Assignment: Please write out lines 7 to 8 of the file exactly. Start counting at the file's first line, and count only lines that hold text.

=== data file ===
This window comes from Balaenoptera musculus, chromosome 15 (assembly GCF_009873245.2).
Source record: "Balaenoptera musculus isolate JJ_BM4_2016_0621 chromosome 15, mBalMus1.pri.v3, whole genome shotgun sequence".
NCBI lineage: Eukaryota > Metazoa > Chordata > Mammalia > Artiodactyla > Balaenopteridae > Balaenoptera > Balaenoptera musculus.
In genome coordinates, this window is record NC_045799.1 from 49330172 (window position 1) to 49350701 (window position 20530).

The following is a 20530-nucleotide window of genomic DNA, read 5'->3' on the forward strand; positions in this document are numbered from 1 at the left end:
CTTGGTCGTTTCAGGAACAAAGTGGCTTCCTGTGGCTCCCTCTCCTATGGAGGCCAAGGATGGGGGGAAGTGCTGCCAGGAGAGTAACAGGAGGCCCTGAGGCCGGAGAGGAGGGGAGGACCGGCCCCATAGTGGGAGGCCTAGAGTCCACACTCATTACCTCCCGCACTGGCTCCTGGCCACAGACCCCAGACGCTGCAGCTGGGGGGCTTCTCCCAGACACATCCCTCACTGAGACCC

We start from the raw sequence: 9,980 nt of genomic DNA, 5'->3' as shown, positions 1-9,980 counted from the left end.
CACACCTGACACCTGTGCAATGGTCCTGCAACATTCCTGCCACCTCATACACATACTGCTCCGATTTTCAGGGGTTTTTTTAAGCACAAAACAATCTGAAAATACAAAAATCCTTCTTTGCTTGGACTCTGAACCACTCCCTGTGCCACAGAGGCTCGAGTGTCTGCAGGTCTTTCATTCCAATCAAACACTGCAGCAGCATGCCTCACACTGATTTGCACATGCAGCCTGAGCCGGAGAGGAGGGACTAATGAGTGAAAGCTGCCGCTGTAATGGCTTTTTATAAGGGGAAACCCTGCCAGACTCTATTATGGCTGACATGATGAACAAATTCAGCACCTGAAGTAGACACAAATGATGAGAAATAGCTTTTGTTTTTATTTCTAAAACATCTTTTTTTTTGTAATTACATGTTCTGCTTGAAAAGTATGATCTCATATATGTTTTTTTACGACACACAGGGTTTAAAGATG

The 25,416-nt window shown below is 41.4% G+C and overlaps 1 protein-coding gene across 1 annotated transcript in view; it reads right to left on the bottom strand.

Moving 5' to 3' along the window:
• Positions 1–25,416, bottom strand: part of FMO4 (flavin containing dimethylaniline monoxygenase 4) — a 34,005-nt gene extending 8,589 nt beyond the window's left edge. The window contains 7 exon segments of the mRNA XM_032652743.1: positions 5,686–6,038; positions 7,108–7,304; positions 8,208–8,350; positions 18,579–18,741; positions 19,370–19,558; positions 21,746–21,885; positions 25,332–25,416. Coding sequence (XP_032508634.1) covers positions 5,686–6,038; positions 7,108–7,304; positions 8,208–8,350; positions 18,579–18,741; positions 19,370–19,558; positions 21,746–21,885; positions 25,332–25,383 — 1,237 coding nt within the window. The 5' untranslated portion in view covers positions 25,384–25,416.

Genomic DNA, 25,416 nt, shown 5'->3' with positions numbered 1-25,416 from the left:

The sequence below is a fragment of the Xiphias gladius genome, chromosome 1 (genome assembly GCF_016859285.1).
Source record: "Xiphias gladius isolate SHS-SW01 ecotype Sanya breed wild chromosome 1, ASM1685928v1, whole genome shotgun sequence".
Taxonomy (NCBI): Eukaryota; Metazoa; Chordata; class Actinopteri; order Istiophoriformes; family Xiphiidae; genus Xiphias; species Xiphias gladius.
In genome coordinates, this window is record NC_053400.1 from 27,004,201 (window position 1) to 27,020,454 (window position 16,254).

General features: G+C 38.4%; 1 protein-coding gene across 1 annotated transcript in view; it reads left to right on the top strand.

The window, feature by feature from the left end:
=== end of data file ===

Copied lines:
We start from the raw sequence: 9,980 nt of genomic DNA, 5'->3' as shown, positions 1-9,980 counted from the left end.
CACACCTGACACCTGTGCAATGGTCCTGCAACATTCCTGCCACCTCATACACATACTGCTCCGATTTTCAGGGGTTTTTTTAAGCACAAAACAATCTGAAAATACAAAAATCCTTCTTTGCTTGGACTCTGAACCACTCCCTGTGCCACAGAGGCTCGAGTGTCTGCAGGTCTTTCATTCCAATCAAACACTGCAGCAGCATGCCTCACACTGATTTGCACATGCAGCCTGAGCCGGAGAGGAGGGACTAATGAGTGAAAGCTGCCGCTGTAATGGCTTTTTATAAGGGGAAACCCTGCCAGACTCTATTATGGCTGACATGATGAACAAATTCAGCACCTGAAGTAGACACAAATGATGAGAAATAGCTTTTGTTTTTATTTCTAAAACATCTTTTTTTTTGTAATTACATGTTCTGCTTGAAAAGTATGATCTCATATATGTTTTTTTACGACACACAGGGTTTAAAGATG